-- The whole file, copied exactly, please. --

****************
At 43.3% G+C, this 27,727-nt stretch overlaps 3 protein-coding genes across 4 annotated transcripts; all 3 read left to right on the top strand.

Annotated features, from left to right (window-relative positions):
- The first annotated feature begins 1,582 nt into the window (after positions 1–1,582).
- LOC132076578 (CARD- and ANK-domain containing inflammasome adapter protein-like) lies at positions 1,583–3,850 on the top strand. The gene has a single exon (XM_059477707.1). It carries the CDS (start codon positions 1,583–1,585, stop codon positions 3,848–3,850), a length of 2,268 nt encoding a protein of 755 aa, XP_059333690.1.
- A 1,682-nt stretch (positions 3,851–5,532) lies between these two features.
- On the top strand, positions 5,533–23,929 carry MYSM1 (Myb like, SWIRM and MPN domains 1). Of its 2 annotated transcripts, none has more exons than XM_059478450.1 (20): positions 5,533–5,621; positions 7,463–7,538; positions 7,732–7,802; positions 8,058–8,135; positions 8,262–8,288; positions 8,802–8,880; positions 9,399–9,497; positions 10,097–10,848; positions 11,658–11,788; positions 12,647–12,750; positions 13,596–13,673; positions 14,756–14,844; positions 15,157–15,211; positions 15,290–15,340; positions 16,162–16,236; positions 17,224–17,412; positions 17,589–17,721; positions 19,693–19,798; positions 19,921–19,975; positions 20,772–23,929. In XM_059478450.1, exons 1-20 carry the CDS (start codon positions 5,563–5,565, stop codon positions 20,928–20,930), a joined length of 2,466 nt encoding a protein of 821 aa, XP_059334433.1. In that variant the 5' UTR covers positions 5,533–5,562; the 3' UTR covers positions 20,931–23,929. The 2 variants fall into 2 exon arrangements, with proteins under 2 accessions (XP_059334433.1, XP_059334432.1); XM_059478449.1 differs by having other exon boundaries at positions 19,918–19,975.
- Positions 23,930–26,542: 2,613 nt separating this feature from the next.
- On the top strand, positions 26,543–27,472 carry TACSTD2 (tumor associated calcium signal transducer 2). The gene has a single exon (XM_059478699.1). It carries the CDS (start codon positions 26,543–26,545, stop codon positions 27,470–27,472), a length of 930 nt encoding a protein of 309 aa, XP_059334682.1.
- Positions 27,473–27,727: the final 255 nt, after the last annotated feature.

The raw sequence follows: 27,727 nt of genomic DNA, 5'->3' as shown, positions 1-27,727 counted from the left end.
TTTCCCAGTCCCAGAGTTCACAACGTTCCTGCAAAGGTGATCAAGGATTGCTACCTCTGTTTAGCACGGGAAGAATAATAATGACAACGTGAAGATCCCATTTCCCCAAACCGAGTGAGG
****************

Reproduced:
At 43.3% G+C, this 27,727-nt stretch overlaps 3 protein-coding genes across 4 annotated transcripts; all 3 read left to right on the top strand.

Annotated features, from left to right (window-relative positions):
- The first annotated feature begins 1,582 nt into the window (after positions 1–1,582).
- LOC132076578 (CARD- and ANK-domain containing inflammasome adapter protein-like) lies at positions 1,583–3,850 on the top strand. The gene has a single exon (XM_059477707.1). It carries the CDS (start codon positions 1,583–1,585, stop codon positions 3,848–3,850), a length of 2,268 nt encoding a protein of 755 aa, XP_059333690.1.
- A 1,682-nt stretch (positions 3,851–5,532) lies between these two features.
- On the top strand, positions 5,533–23,929 carry MYSM1 (Myb like, SWIRM and MPN domains 1). Of its 2 annotated transcripts, none has more exons than XM_059478450.1 (20): positions 5,533–5,621; positions 7,463–7,538; positions 7,732–7,802; positions 8,058–8,135; positions 8,262–8,288; positions 8,802–8,880; positions 9,399–9,497; positions 10,097–10,848; positions 11,658–11,788; positions 12,647–12,750; positions 13,596–13,673; positions 14,756–14,844; positions 15,157–15,211; positions 15,290–15,340; positions 16,162–16,236; positions 17,224–17,412; positions 17,589–17,721; positions 19,693–19,798; positions 19,921–19,975; positions 20,772–23,929. In XM_059478450.1, exons 1-20 carry the CDS (start codon positions 5,563–5,565, stop codon positions 20,928–20,930), a joined length of 2,466 nt encoding a protein of 821 aa, XP_059334433.1. In that variant the 5' UTR covers positions 5,533–5,562; the 3' UTR covers positions 20,931–23,929. The 2 variants fall into 2 exon arrangements, with proteins under 2 accessions (XP_059334433.1, XP_059334432.1); XM_059478449.1 differs by having other exon boundaries at positions 19,918–19,975.
- Positions 23,930–26,542: 2,613 nt separating this feature from the next.
- On the top strand, positions 26,543–27,472 carry TACSTD2 (tumor associated calcium signal transducer 2). The gene has a single exon (XM_059478699.1). It carries the CDS (start codon positions 26,543–26,545, stop codon positions 27,470–27,472), a length of 930 nt encoding a protein of 309 aa, XP_059334682.1.
- Positions 27,473–27,727: the final 255 nt, after the last annotated feature.

The raw sequence follows: 27,727 nt of genomic DNA, 5'->3' as shown, positions 1-27,727 counted from the left end.
TTTCCCAGTCCCAGAGTTCACAACGTTCCTGCAAAGGTGATCAAGGATTGCTACCTCTGTTTAGCACGGGAAGAATAATAATGACAACGTGAAGATCCCATTTCCCCAAACCGAGTGAGG